Research results and discussion:

Plots treated with either one of the organic trap crop pesticides, Entrust or PyGanic, showed acceptably low numbers of beetles in the main squash crop, though there were interesting differences between the two pesticides in how they affected beetles numbers, especially in the trap crops. PyGanic seemed to have a stronger knock down effect in the trap crops where live beetle numbers dropped more quickly at first with PyGanic and then returned faster, compared to in the traps with Entrust (Figure 2a,b), which seemed to act more slowly but have a longer residual effect after a spray. For example, after the first spray on June 21, beetle numbers in the perimeter trap crops (Figure 2a) dropped 91% by the next day with PyGanic (from 0.58 per plant to 0.05, almost zero) vs. dropping 26% with Entrust (0.73 to 0.54 beetles per plant). However, the beetles rebounded back upward in PyGanic the day after that (June 23) in the perimeter traps, but beetle numbers continued to drop that next day in perimeter traps with Entrust (Figure 2a).

Over time, by the end of the season, beetle numbers became greater in the PyGanic plots. Entrust clearly killed more beetles outright on traps (Figure 2c,d) Some of the changes over time are also evident in the main squash plants within plots, even though these were not sprayed, so clearly control in the trap crops affected beetle numbers in the main plots as well, either by preventing beetles from entering or killing those that went back to the traps from the main plot.

Regardless of the differences between pesticides in the trap crops, overall seasonal mean numbers in the main butternut squash for both pesticide treatments were well below economic thresholds (one beetle per plant) (Figure 2c), even though much higher numbers appeared in the nearby traps. Once again, as in previous years, the internal trap crops showed more beetles per plant than did the perimeter trap crops especially toward the end of the season.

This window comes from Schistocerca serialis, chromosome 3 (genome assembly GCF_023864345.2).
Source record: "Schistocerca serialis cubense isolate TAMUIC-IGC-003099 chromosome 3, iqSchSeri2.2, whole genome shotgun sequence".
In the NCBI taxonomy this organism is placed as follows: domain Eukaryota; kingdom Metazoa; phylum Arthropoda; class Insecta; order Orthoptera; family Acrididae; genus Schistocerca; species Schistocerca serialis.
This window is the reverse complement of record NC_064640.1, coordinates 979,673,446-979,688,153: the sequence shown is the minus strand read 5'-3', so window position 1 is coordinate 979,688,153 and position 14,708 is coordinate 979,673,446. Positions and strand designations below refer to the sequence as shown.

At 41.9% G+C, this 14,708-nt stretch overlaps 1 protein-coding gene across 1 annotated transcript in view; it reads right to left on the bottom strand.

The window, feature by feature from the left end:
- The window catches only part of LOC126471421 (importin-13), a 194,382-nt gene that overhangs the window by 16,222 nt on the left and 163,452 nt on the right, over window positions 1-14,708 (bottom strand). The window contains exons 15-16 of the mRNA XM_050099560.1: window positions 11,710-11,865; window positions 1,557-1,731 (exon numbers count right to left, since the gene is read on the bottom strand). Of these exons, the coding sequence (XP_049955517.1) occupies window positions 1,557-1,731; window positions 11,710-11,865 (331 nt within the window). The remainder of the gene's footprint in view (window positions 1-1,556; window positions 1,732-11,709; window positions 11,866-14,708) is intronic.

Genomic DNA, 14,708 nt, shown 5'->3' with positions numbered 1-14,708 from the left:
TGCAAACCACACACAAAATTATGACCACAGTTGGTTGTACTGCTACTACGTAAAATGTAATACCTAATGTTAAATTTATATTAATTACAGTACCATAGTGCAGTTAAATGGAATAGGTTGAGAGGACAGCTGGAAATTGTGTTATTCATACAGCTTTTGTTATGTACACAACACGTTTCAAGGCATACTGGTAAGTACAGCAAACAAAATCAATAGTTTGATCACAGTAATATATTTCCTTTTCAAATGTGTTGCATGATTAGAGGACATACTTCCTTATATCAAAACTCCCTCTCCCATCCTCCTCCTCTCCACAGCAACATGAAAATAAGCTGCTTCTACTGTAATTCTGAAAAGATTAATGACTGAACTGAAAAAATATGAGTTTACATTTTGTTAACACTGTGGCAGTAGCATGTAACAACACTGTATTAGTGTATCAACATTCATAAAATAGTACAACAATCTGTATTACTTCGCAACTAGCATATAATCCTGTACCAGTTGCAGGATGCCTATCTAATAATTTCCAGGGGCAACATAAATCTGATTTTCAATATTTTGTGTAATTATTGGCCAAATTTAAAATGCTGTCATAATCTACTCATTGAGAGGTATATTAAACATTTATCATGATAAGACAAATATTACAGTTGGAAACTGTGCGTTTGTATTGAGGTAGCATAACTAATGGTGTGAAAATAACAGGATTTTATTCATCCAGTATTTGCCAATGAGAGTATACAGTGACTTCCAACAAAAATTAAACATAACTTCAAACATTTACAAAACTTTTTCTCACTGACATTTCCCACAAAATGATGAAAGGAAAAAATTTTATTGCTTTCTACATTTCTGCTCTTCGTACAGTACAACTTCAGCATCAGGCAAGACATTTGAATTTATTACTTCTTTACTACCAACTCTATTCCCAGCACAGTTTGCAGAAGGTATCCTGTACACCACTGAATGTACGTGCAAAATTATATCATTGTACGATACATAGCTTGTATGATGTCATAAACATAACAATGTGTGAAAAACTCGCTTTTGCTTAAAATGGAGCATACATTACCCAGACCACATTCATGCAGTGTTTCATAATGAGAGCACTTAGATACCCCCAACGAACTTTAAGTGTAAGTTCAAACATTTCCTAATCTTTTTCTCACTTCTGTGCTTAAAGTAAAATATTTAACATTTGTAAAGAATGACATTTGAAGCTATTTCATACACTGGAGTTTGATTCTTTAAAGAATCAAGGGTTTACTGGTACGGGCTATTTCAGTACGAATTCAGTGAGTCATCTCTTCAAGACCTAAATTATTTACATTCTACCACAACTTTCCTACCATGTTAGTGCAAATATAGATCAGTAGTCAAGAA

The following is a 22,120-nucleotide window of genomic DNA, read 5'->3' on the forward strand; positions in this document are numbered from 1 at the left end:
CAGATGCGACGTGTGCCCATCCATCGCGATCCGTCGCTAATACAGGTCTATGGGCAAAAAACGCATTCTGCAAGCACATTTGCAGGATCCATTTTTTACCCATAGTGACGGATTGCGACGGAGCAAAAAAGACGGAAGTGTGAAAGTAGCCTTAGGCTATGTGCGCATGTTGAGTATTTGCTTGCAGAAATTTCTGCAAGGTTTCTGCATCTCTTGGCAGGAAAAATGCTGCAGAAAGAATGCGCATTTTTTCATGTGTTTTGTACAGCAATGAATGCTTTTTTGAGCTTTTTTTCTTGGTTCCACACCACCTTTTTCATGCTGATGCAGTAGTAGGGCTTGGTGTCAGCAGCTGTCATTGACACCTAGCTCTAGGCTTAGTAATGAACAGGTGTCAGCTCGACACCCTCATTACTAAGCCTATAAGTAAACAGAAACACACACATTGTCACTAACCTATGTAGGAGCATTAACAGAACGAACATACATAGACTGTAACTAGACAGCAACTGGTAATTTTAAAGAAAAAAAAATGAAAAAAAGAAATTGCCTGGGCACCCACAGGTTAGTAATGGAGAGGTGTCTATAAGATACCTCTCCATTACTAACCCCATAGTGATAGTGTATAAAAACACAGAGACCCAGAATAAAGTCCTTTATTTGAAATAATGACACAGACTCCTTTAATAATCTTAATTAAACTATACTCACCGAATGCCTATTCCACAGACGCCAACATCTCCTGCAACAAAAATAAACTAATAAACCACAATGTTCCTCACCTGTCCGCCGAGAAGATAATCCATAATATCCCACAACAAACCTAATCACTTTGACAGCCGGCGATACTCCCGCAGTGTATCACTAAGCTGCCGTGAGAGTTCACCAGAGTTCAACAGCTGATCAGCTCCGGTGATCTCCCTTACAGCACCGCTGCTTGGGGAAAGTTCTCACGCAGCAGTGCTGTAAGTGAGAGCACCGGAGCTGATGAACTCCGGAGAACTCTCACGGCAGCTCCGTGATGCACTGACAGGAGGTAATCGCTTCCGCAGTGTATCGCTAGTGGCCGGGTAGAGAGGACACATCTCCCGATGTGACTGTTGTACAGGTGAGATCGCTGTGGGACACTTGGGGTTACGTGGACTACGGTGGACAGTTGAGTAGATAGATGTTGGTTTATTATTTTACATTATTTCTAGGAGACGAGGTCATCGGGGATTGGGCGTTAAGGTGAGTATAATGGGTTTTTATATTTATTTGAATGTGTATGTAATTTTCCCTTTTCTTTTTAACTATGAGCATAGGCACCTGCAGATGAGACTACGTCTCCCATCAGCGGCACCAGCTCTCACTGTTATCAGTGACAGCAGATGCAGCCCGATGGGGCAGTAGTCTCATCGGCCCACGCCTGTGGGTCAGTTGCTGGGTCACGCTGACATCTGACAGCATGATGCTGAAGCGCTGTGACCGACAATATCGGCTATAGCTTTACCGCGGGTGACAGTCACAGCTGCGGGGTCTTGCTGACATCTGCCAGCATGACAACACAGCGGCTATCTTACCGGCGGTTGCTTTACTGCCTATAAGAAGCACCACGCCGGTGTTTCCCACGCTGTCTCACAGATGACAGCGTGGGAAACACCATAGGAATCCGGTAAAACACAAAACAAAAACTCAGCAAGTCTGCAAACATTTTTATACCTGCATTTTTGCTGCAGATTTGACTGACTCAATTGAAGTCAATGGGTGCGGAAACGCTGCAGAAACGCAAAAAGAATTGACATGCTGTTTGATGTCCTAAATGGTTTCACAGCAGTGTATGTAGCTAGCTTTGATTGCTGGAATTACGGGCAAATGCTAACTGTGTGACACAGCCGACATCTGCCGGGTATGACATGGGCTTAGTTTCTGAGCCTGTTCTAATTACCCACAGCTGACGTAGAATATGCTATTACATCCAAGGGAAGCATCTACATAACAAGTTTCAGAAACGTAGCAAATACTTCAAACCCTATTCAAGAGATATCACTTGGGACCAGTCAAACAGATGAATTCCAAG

Research conclusions:

We feel that over the course of several years of experimentation we have established a workable trap cropping system for organic winter squash.

Participation Summary

Education & Outreach Activities and Participation Summary

Participation Summary:

Education/outreach description:

Our results were presented during a workshop at the 2010 NOFA summer conference and will be published in a spring issue of UMass Vegetable News Notes. Our multi-year results are also being submitted to the Journal of Entomological Science for possible publication.

Project Outcomes

Assessment of Project Approach and Areas of Further Study:

Potential Contributions

Our work has provided growers with another organic insecticide option for control of cucumber beetles in a winter squash trap cropping system.

Although Entrust seems to kill more cucumber beetles and have a longer residual affect, PyGanic seemed to knock back the beetles long enough to keep levels below economic thresholds in the main crop.
Growers can choose to use the less expensive PyGanic or alternate the use with Entrust with PyGanic to combat the development of insect resistance.

Any opinions, findings, conclusions, or recommendations expressed in this publication are those of the author(s) and do not necessarily reflect the view of the U.S. Department of Agriculture or SARE.